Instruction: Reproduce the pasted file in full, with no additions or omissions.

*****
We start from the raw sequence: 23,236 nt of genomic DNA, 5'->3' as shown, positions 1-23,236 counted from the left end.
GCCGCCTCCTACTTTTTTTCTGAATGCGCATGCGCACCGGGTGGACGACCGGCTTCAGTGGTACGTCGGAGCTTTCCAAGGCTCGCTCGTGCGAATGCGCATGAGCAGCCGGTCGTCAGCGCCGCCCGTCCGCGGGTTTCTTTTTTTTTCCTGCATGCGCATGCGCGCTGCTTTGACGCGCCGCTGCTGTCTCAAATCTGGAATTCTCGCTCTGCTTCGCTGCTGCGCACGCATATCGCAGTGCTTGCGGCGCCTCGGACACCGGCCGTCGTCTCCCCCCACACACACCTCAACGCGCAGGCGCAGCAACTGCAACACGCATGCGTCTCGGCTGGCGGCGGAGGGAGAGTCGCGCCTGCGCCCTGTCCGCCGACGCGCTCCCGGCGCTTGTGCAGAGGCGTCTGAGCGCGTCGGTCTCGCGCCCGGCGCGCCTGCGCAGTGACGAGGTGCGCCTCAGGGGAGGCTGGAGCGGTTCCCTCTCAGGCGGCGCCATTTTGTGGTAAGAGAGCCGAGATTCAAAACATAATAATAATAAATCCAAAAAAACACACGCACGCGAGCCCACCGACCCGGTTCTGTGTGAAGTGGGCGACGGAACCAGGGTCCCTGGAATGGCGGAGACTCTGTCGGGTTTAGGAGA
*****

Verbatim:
We start from the raw sequence: 23,236 nt of genomic DNA, 5'->3' as shown, positions 1-23,236 counted from the left end.
GCCGCCTCCTACTTTTTTTCTGAATGCGCATGCGCACCGGGTGGACGACCGGCTTCAGTGGTACGTCGGAGCTTTCCAAGGCTCGCTCGTGCGAATGCGCATGAGCAGCCGGTCGTCAGCGCCGCCCGTCCGCGGGTTTCTTTTTTTTTCCTGCATGCGCATGCGCGCTGCTTTGACGCGCCGCTGCTGTCTCAAATCTGGAATTCTCGCTCTGCTTCGCTGCTGCGCACGCATATCGCAGTGCTTGCGGCGCCTCGGACACCGGCCGTCGTCTCCCCCCACACACACCTCAACGCGCAGGCGCAGCAACTGCAACACGCATGCGTCTCGGCTGGCGGCGGAGGGAGAGTCGCGCCTGCGCCCTGTCCGCCGACGCGCTCCCGGCGCTTGTGCAGAGGCGTCTGAGCGCGTCGGTCTCGCGCCCGGCGCGCCTGCGCAGTGACGAGGTGCGCCTCAGGGGAGGCTGGAGCGGTTCCCTCTCAGGCGGCGCCATTTTGTGGTAAGAGAGCCGAGATTCAAAACATAATAATAATAAATCCAAAAAAACACACGCACGCGAGCCCACCGACCCGGTTCTGTGTGAAGTGGGCGACGGAACCAGGGTCCCTGGAATGGCGGAGACTCTGTCGGGTTTAGGAGA